Perhaps the common strategic threat emerging from China and its growing alliance with Russia and Iran will push India and the US to further utilise the potential of this technology diplomacy

Catastrophes test human resilience and a crisis like the Covid pandemic throws up opportunities. India and the US are realizing that this opportunity can be capitalized for larger strategic goals and economic gains. The two countries have chosen to complement each other on the strategic front in addressing the challenge emerging from the Chinese recklessness and in the wake of Beijing harassing neighbours and threatening to block the supply of critical rare earth metals. Going forward, there is immense opportunity for India and the US to cooperate not only in defence technologies but also in emerging technologies such as advanced robotics, nanotech, AI, big data and analytics. Think tank experts having their interest in technology trade between India and the US are optimistic about the opportunity, which has emerged from the charter of the last Quad meeting of the four nations.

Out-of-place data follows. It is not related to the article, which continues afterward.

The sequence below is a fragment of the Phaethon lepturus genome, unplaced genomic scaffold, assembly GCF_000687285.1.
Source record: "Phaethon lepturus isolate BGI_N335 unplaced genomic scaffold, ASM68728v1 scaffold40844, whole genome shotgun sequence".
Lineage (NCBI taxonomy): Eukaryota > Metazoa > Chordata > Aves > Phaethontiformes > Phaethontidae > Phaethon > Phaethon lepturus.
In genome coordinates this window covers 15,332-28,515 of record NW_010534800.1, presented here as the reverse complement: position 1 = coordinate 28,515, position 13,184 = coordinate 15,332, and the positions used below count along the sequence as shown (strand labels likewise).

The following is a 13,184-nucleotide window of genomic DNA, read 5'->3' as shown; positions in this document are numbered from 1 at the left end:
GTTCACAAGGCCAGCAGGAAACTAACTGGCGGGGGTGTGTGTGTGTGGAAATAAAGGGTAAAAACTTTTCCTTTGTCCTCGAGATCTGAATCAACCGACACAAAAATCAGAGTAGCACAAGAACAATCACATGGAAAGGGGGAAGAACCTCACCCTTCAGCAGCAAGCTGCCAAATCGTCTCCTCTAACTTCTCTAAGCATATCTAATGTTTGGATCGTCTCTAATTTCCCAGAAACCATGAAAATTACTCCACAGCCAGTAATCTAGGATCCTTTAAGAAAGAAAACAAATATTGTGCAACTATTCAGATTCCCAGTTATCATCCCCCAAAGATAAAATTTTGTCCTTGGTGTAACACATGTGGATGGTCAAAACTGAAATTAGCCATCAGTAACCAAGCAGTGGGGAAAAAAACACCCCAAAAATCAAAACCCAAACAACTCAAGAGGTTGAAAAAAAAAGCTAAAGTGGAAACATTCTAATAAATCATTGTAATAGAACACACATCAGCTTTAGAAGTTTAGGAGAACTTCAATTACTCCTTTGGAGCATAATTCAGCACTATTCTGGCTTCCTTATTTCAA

It clearly laid out a plan for India to open up the platform for technology partnership with the US. Experts say that perhaps the greatest use of these high-end technologies lies in the healthcare sector where it would be imperative for various governments not only to track the emergence and spread of future pandemics, but also to create and maintain data banks of health details of their citizens. Space tech, quantum computing, 3D printing, and high-end manufacturing, nanotech application in healthcare are some other areas in which tremendous potential exists for both countries to work together. Also, considering the penetration of Indian tech professionals in the US high-tech industry, it is only logical that greater collaboration between the tech sectors of the two countries will occur more prominently in the coming years.